The number of blacks killed by the "apartheid government" is estimated by human rights groups to be c. 7000. Compare that to the thousands of blacks who were killed by the ANC in terrorist attacks, and the tens of thousands of South Africans of all races who have been murdered in criminal attacks since the end of white rule.

        And toss in the millions of people who have been slaughtered under black majority rule regimes through the rest of post-colonial Africa. Care to talk about liberty in Congo or Uganda or Rwanda or Sudan or Ghana or Angola or Zimbabwe or Somalia or the Central African Empire/Republic these last several decades? How did one-man-one-vote work out in any of these places? Freed of the heavy hand of the white oppressor, did these countries become miracles of the marketplace? Or did they turn into dictatorships and human rights disasters?

        You tell us.

        Apartheid policies was a defensive measure by whites to preserve civil order and economic progress in a South Africa created by Western civilization.

  14. The more important question is whether South Africa is better off today because of Mandela - especially the African African black people. According to the BBC (a year ago), South Africa is now the most unequal country in the world, exceeding Brazil. All that has changed is the skin color of the people harvesting all the money from looting the country's mineral riches.

  15. Back then, the SA rand was trading at around par to the US dollar, nowadays it trades at around 10 rands to the US dollar.

    The radical trade unions continue their communist policies, so unemployment is around 25%. It's so difficult to fire someone that no-one gets hired in the first place. Small companies in Newcastle unable to pay the centrally mandated wages have closed with many losing their jobs - known in South Africa as the Newcastle Effect. see http://www.freemarketfoundatio.....egislation

    The "cruelly oppressive economic system was socialism with a racist face" continues...

  16. What were we left with ? A libertarian state ? Not at all. We now have a country that is socially liberal, but fiscally oppressive. I pay 40% personal income tax, 14% VAT , capital gains tax, levys on fuel, etc.
    We are moving more and more towards a socialist state where the majority is promised free everything in exchange for their vote and a shrinking minority is excessively taxed to pay for it. Trade unions are devastating the mining industry and "employment-equity/affirmative action" laws exclude people from job opportunities on the basis of the color of their skin (doesn't that sound familiar?).

    1. I do not recall anyone predicting that South Africa would become a state with the same freedoms as the U.S., let alone a libertarian paradise.

  17. You might have better believability if you would recall that Mandela didn't "oversee a post-racist South Africa." He oversaw a South Africa in which the "racism" switched from white South Africans to black South Africans. The Boers and their descendants and other white South Africans built SA into an African, economic powerhouse. Black Africans from neighboring countries flooded into SA because that's where the only good jobs were to be found in the southern half of the continent. They soon outnumbered white South Africans by a factor or 7 or 8 and started demanding "equality." Mandela headed the African National Congress (ANC), which was an organization funded and originally organized by the KGB. Mandela was an avid communist for most of his life--although he eventually saw "the light" and became an advocate of capitalism...after it started benefiting HIM personally.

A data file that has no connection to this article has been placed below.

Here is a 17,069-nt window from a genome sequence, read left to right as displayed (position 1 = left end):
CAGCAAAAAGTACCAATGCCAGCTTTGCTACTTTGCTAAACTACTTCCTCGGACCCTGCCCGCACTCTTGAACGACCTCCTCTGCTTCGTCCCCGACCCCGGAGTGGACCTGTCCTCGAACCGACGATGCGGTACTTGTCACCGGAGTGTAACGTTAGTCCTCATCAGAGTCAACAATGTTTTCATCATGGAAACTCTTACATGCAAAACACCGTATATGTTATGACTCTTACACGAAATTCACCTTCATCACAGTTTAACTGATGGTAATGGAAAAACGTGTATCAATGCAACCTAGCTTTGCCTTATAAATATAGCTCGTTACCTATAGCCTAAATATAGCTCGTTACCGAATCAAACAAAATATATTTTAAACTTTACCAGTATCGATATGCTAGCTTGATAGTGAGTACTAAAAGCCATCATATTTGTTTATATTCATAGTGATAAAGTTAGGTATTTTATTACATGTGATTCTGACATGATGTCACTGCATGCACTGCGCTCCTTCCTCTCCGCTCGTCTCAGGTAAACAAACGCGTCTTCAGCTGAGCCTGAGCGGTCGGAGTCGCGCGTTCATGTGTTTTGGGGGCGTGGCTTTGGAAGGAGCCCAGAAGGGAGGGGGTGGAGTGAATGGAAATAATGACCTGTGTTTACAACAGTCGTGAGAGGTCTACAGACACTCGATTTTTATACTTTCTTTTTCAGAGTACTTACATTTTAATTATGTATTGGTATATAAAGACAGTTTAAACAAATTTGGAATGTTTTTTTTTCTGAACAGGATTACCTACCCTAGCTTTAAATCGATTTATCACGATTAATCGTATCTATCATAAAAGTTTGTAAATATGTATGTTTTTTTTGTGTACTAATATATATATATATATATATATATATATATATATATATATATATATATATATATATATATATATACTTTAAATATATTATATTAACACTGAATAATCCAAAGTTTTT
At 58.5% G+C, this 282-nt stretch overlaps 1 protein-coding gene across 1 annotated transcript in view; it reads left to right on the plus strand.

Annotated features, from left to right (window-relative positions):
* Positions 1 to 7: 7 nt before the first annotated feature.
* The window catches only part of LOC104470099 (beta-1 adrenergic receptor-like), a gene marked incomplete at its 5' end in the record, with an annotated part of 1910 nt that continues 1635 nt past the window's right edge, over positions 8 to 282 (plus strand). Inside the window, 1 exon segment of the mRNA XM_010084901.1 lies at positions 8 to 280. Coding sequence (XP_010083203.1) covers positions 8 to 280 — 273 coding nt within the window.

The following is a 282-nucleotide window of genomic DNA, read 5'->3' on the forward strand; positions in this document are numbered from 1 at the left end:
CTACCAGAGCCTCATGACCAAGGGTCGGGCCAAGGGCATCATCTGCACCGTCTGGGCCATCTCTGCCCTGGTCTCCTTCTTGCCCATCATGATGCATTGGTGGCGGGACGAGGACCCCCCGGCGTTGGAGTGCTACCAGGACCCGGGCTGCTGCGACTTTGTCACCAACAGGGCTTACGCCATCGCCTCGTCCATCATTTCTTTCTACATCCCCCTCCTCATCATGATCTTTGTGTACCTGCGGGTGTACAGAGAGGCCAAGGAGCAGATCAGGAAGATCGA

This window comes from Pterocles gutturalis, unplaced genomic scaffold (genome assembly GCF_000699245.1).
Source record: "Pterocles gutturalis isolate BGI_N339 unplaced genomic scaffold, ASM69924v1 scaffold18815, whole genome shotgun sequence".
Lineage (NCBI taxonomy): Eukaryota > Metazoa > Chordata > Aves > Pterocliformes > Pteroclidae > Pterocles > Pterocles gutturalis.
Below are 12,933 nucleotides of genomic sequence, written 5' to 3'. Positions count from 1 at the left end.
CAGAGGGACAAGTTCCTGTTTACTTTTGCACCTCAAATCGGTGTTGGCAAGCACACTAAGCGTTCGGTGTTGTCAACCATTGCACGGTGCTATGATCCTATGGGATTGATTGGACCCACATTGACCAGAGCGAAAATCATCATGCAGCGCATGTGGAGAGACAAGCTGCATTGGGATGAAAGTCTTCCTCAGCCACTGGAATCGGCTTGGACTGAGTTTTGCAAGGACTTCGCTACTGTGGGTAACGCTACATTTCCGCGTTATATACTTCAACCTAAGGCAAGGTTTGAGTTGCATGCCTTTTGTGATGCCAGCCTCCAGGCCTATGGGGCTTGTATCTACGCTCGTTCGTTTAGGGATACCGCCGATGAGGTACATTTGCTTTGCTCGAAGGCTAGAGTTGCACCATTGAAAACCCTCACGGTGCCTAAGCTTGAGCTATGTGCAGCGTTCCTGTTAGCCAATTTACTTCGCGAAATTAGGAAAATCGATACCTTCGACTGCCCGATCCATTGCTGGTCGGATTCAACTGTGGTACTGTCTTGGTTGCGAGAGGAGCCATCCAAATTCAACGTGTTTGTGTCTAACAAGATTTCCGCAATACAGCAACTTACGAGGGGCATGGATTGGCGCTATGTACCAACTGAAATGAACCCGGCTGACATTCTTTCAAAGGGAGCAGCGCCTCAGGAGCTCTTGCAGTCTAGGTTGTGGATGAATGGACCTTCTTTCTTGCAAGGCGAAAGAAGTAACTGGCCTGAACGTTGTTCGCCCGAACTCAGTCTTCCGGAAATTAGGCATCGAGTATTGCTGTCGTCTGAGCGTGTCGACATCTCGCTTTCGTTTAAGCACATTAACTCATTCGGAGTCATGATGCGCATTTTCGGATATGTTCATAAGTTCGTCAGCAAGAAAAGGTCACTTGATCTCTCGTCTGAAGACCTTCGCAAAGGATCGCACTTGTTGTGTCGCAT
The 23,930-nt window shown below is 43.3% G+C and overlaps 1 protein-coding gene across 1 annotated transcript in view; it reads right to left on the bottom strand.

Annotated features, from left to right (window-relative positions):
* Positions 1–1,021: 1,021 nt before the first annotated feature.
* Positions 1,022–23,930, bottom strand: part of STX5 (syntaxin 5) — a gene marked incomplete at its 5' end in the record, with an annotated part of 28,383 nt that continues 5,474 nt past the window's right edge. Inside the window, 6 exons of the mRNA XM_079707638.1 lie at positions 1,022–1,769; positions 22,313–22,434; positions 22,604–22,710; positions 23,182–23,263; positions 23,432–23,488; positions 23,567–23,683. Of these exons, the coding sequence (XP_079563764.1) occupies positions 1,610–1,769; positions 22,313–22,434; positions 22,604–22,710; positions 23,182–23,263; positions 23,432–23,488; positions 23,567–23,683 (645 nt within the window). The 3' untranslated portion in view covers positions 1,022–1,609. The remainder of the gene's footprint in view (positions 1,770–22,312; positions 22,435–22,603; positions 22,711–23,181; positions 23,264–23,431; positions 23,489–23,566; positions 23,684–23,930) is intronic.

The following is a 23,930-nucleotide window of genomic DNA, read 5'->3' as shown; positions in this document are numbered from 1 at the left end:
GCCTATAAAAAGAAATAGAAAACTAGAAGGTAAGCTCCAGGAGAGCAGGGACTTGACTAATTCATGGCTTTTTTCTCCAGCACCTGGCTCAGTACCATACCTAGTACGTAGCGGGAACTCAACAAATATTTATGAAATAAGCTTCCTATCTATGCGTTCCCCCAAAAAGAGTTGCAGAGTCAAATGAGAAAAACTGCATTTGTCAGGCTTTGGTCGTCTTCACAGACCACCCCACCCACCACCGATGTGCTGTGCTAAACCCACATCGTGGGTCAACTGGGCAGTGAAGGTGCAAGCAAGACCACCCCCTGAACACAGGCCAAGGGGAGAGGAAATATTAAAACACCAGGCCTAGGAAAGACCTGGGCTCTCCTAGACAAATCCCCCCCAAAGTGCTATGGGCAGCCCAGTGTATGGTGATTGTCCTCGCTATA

He should be admired for his EFFORTS to affect a peaceful transition from apartheid government to a more democratic form, but he wasn't the "saint" the American press makes him out to be. Today, SA is the carjacking capital of the WORLD and many black South Africans still believe that having sex with babies will "cure" AIDS. They are only a generation away from tribalism and could slip back into it at the drop of a hat.

  18. How's that liberty working for you in post-colonial Africa?

    Care to tell us about how ending white minority rule has led to countries with impartial courts, honest cops and armies which actually protect their peoples instead of being pretorian guards for warlord Big Men?

    How's liberty faring in the new rainbow nation of South Africa? Care to move there and experience its astronomical rates of crime, its government mandated affirmative action, its looting of resources by multinationals, its anti-white agitprop?

    As for the anti-apartheid movement in the USA back in the 1980-90s: the people running it were betraying Western civilization. They promoted a marxist terrorist organization--the ANC--at the expense of a legitimate Western government. For all the blather about "freedom" for South African blacks, there never was any similar movement to oppose the hellholes often created by black majority rule.

    Objectively speaking, "black majority rule" in post-colonial Africa has usually meant either a one party police state, or a breakdown of civil order and ongoing human rights debacles. None of this is conducive to liberty,

    So what's the point of your article? Yeah, I know, you need to run stuff like this for minority "outreach."

    How's that working?